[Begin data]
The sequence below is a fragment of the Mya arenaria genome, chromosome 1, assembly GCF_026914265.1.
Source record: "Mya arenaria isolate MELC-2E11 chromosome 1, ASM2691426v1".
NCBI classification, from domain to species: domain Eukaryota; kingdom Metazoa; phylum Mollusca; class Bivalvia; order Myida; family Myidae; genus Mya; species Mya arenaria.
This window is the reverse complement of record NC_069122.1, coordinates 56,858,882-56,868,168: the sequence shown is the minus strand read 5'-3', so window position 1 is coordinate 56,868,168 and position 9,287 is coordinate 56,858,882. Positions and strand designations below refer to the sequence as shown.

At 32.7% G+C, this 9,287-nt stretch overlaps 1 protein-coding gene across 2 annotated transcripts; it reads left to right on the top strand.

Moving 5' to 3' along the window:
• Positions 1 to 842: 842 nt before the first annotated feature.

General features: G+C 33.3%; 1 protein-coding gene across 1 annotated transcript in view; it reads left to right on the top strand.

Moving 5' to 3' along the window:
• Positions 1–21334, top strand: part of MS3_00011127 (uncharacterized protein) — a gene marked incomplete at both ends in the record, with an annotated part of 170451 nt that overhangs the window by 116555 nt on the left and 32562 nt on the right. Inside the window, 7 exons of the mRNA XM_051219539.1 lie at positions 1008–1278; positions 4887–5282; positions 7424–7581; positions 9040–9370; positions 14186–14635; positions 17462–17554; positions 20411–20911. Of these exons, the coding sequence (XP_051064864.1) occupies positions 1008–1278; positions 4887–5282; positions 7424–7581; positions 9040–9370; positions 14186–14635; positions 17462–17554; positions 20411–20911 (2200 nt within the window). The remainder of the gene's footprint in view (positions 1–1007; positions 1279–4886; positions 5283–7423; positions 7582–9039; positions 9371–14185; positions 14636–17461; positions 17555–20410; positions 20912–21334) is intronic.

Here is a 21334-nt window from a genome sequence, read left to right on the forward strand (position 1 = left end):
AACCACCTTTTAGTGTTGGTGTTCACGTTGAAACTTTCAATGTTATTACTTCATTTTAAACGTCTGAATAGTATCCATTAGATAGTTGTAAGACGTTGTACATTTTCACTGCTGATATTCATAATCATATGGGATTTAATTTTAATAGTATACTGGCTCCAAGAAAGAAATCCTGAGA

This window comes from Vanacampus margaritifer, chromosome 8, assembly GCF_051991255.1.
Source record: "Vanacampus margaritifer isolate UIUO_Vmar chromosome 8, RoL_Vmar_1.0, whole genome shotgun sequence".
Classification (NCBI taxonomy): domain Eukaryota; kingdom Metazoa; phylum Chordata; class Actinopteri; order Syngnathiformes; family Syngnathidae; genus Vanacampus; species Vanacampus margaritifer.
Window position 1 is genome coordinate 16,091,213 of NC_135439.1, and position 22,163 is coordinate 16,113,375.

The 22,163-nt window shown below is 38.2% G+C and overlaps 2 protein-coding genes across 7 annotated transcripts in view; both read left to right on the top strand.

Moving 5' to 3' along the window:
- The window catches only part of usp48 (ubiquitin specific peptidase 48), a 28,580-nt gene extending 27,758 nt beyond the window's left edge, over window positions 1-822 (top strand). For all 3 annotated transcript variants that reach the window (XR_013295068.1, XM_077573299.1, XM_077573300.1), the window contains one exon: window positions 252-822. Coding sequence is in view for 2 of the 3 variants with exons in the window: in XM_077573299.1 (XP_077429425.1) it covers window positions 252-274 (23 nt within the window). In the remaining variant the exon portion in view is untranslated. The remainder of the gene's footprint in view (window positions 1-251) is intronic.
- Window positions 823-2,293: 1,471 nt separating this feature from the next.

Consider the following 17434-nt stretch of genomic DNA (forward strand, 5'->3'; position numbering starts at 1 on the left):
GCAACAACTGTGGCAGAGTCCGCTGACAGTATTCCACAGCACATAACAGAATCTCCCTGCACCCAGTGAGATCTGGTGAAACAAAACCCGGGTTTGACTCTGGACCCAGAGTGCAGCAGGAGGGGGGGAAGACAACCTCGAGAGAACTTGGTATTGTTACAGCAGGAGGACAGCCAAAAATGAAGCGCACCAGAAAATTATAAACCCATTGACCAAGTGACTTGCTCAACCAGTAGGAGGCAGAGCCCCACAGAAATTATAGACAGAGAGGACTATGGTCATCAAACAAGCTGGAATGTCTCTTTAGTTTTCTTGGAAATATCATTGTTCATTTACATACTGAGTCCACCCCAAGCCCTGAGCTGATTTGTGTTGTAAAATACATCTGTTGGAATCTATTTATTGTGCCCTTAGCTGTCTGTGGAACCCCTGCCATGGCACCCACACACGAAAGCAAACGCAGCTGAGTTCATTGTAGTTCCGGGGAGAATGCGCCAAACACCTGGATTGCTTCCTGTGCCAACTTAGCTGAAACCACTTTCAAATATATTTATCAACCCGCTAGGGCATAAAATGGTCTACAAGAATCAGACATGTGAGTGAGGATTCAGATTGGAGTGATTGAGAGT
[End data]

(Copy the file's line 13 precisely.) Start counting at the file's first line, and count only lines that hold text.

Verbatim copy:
This window comes from Vanacampus margaritifer, chromosome 8, assembly GCF_051991255.1.